After twelve days of festivities, Witiko’s friends and other guests departed with wishes for his happiness and praises of Bertha and the forest.
When all were gone, Witiko stood with Bertha on the southern balcony pointing out the meadows and mountains he had told her of on the stones of the lonely meadow near her father’s forest home.
In the new year there is an uprising of princes in Moravia including Konrad von Znaim, Wratislaw and also Wladislaw(W)’s own brother Diepold, who had helped with Wladislaw(W)’s defence of Prague. Events begin to be a bit rushed now in Stifter’s narrative. Konrad von Znaim and Wratislaw are excommunicated, Diepold repents. Wladislaw(W) goes on a crusade (Second Crusade of 1146) but Witiko doesn’t. The narrative turns to Friedrich, Holy Roman Emperor, who is about to embark on an Italian campaign against Milan, which has revolted against his rule. In order to enlist Wladislaw(W)’s help he crowns him as King of Bohemia and Moravia. There are many that object to this but Wladislaw(W) gets his way; I guess it solves the succession problem. They go off to lay siege on Milan and eventually succeed and return triumphant.
So, after nearly 600 pages, or 300,000 words, of Stifter’s Witiko was it really worth reading? The short answer is ‘no’. Its style is so stilted and stylised that it is quite boring to read. Stifter’s other novel, Indian Summer, is similar, but there was a pay off, I felt, as in that novel the descriptions of the houses and landscape were often beautiful, the conversations about art and science were at least interesting and there were different characters, even if they were all of the same type. But in Witiko the prose is flat, almost dead, there are no discernible characters as everyone is the same and all conversations are formal and stiff. The conversation between Witiko and Bertha quote above is about as free as it gets. There are no thoughts, banter, sex, ribaldry, passion, personal opinions or humour…definitely no humour. Presumably the topic itself would be a bit of a problem for many historical novelists but most would, I believe, try to inject some humanity and passion into the narrative; Stifter tries, and succeeds, in sucking out anything of the like so that we are just left with this dried-up husk of a novel—an anti-Romantic historical novel.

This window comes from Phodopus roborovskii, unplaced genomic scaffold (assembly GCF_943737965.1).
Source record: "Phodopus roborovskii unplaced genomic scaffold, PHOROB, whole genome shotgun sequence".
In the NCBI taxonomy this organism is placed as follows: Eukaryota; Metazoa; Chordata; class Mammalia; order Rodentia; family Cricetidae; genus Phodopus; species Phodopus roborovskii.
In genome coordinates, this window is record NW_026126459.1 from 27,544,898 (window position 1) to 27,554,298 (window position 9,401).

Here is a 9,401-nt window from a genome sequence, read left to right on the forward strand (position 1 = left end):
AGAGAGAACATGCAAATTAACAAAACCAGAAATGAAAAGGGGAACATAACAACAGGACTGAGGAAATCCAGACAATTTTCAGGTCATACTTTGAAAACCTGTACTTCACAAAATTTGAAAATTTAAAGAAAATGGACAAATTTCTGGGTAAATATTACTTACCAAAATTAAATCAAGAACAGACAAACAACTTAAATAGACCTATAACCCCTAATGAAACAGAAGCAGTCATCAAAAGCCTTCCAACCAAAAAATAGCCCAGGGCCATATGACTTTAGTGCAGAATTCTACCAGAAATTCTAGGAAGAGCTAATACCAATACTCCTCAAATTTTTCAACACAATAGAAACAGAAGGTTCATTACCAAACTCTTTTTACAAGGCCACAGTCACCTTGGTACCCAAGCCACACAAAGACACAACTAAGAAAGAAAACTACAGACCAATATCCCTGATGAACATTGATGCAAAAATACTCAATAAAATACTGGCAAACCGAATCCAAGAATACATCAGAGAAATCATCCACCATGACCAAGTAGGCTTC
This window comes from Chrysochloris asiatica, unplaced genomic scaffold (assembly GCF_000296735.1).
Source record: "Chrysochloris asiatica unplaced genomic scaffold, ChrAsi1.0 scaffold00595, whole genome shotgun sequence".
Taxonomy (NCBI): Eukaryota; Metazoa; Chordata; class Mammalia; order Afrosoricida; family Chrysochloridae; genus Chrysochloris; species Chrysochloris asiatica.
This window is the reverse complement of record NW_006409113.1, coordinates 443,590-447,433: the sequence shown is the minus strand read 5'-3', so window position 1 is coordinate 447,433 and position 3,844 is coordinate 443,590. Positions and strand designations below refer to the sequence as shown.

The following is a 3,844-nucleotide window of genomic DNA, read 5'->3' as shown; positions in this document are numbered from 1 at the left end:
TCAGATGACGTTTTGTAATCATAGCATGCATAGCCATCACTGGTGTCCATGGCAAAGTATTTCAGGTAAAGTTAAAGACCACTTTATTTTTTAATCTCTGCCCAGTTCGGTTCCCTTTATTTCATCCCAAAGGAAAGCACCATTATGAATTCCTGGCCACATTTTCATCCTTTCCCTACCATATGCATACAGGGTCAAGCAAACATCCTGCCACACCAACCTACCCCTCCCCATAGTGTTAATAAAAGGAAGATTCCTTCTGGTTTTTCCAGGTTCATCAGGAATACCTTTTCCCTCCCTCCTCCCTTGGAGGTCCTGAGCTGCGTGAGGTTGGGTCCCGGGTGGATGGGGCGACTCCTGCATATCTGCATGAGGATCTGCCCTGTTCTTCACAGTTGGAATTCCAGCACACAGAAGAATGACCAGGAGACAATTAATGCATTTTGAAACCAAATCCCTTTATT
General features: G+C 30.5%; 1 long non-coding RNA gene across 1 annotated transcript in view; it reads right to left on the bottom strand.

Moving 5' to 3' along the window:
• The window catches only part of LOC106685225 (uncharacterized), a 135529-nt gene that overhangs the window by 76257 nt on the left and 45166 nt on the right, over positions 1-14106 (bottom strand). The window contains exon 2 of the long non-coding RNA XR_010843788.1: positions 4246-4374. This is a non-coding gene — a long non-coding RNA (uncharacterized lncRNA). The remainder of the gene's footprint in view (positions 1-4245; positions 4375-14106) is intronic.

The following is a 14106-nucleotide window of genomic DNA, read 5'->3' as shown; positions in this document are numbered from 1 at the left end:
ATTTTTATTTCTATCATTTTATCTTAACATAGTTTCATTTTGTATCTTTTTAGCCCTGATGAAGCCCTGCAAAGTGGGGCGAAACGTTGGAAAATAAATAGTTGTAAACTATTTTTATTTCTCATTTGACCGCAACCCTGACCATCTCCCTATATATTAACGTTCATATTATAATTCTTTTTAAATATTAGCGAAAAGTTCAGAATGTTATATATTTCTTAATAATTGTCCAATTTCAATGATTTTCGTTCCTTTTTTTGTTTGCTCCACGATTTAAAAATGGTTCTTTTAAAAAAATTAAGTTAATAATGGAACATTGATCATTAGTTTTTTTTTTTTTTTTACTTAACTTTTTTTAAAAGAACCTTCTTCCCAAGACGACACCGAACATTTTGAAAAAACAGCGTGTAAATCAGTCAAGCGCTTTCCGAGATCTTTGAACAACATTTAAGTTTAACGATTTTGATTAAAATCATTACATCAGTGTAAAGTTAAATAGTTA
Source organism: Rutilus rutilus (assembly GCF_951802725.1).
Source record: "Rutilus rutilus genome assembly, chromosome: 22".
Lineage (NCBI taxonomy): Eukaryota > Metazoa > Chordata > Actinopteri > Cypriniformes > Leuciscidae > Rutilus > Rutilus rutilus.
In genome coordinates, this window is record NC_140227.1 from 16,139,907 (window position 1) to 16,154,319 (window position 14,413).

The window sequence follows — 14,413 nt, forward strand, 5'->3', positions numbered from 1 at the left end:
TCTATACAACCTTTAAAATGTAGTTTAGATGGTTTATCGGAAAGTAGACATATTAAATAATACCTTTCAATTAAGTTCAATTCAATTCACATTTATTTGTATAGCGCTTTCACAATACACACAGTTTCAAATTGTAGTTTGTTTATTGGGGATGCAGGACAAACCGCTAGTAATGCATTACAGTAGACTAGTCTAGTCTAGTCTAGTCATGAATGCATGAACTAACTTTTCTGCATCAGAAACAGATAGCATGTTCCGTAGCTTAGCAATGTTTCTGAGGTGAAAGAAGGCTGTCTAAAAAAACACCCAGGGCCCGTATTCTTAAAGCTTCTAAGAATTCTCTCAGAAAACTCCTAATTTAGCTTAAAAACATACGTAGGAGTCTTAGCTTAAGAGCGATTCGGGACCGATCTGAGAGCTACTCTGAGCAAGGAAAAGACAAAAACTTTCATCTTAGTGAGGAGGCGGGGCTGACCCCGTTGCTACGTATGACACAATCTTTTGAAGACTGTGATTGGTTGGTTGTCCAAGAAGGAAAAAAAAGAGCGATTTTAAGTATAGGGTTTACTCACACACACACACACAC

I am intrigued enough, though, to wonder what Stifter’s motives were for writing this book, especially as it seems so different from his other novellas, most of which are set in contemporary Germany/Austria. Witiko was originally published as three separate books between 1865 and 1867. As the Prussian-dominated unification of Germany happened in 1871 maybe Stifter was concerned that Bohemia would be incorporated into this united Germany, even though it was still part of the Austrian Empire. Or maybe Stifter was anticipating the break-up of the Austrian Empire and the possibility of an independent state for Bohemia and Moravia—maybe he was trying to supply it with some historical gravitas: See how we ruled by ourselves in the past. My knowledge of this period is too patchy to make any further comments but it would be interesting to read more. Unfortunately I know of no biographies of Stifter available in English and although there are some critical studies of his work available in English they are all pretty expensive. One that I would like to read is Adalbert Stifter And The Idyll: A Study Of Witiko by Barbara S. Grossmann Stone and published by Peter Lang.
This was read as part of German Literature Month IX.